Monday, August 20, 2007

Guidelines: Not for Doctors Anymore

My printer nearly burned up printing the nearly 160-page guidelines of the American College of Cardiology for management of unstable angina and non-Q wave myocardial infarctions (heart attacks).

While these "guidelines" are helpful and contain the latest in evidence-based research to justify the recommendations, they now exceed the length of chapters of our classic textbooks of medicine for their specific problem. It was interesting to note that these guidelines dwarf the classic chapter in Braunwald's Heart Disease (7th ed.) with its chapter on the same information that spans just 30 pages.

These guidelines are now being written more for regulators, I'm afraid, than doctors.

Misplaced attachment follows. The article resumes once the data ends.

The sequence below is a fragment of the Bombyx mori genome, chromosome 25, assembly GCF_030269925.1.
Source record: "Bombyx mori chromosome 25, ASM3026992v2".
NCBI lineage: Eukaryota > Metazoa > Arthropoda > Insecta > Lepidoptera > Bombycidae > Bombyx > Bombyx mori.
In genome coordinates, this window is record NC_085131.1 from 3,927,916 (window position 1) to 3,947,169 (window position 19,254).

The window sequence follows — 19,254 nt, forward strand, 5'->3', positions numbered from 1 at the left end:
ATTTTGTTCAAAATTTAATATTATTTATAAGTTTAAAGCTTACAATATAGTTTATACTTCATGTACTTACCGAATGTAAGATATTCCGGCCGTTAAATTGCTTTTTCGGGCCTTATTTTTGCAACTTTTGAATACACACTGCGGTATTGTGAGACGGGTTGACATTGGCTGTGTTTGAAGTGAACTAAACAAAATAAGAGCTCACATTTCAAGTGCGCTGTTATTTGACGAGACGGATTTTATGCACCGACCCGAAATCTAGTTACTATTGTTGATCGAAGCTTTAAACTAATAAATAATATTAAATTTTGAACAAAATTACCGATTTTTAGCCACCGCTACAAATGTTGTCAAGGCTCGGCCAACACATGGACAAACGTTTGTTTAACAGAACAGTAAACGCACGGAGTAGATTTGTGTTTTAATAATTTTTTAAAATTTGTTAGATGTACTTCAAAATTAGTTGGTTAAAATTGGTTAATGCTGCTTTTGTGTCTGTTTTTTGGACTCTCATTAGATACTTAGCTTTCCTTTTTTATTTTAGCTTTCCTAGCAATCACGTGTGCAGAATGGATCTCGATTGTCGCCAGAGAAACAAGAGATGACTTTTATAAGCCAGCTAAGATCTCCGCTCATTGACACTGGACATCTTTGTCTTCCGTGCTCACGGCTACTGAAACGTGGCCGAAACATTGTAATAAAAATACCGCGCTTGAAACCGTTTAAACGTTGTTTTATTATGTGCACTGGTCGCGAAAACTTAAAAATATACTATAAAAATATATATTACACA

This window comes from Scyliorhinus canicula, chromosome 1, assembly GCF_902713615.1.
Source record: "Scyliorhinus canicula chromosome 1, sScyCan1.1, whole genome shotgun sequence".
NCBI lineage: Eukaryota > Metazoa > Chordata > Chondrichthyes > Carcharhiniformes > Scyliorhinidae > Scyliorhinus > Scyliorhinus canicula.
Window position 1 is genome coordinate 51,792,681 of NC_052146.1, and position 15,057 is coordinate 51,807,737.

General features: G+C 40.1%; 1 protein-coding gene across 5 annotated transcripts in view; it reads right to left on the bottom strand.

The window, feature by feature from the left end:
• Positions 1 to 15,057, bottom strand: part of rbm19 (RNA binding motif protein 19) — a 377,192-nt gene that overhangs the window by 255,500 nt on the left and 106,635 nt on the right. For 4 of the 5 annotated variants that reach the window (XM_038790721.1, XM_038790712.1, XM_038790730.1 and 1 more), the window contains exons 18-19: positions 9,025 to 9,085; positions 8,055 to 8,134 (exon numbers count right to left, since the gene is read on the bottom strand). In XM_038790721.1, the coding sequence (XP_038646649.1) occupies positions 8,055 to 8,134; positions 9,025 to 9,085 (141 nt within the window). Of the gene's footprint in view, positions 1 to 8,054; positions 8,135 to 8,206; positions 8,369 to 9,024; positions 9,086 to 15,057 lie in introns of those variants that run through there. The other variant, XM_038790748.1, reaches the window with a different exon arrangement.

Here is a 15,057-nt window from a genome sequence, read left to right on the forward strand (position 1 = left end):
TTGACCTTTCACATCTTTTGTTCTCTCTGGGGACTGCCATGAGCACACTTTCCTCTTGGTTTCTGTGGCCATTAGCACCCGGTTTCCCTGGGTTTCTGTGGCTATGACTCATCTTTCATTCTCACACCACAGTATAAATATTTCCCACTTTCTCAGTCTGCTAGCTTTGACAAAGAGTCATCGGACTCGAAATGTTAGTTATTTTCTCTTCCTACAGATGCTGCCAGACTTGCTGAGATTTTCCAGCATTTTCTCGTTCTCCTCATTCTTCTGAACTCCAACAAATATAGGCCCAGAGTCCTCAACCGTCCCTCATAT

-Wes

References: Cannon CP and Braunwald E. "Chapter 49, Unstable Angina and Non-ST Elevation Myocardial Infarction" in Zipes DP, Libby P, Bonow RO, Bruanwald E (eds.), Braunwald's Heart Disease - A Textbook of Cardiovascular Medicine, 7th ed., pp 1243-1273.

2 comments:

Anonymous said...

regulators
industry
and
lawyers.

who can read them anymore?
unstable angina, stemi, lipids, htn, a fib, a fib ablation, svt, vt, echo, cardiac ct, cv disease in women, calcium scoring, carotid stenting, peripheral vasc disease, etc etc. how many pages does that add up to?

are we 'allowed' to use amiodarone for atrial fibrillation anymore? it's in the guidelines so it must be okay right?

The Independent Urologist said...

Unfortunately, people often do not know the difference between guidelines and law. Guidelines are suggestions, and the good doctors know them, and then veer from them in treating the patient correctly, as an individual. There is no question that guidelines in medicine have become fodder for insurance co's, regulators, and attorneys (plaintiff and defense).
It is my hope that blogger such as yourself can help in stemming this rediculous tide.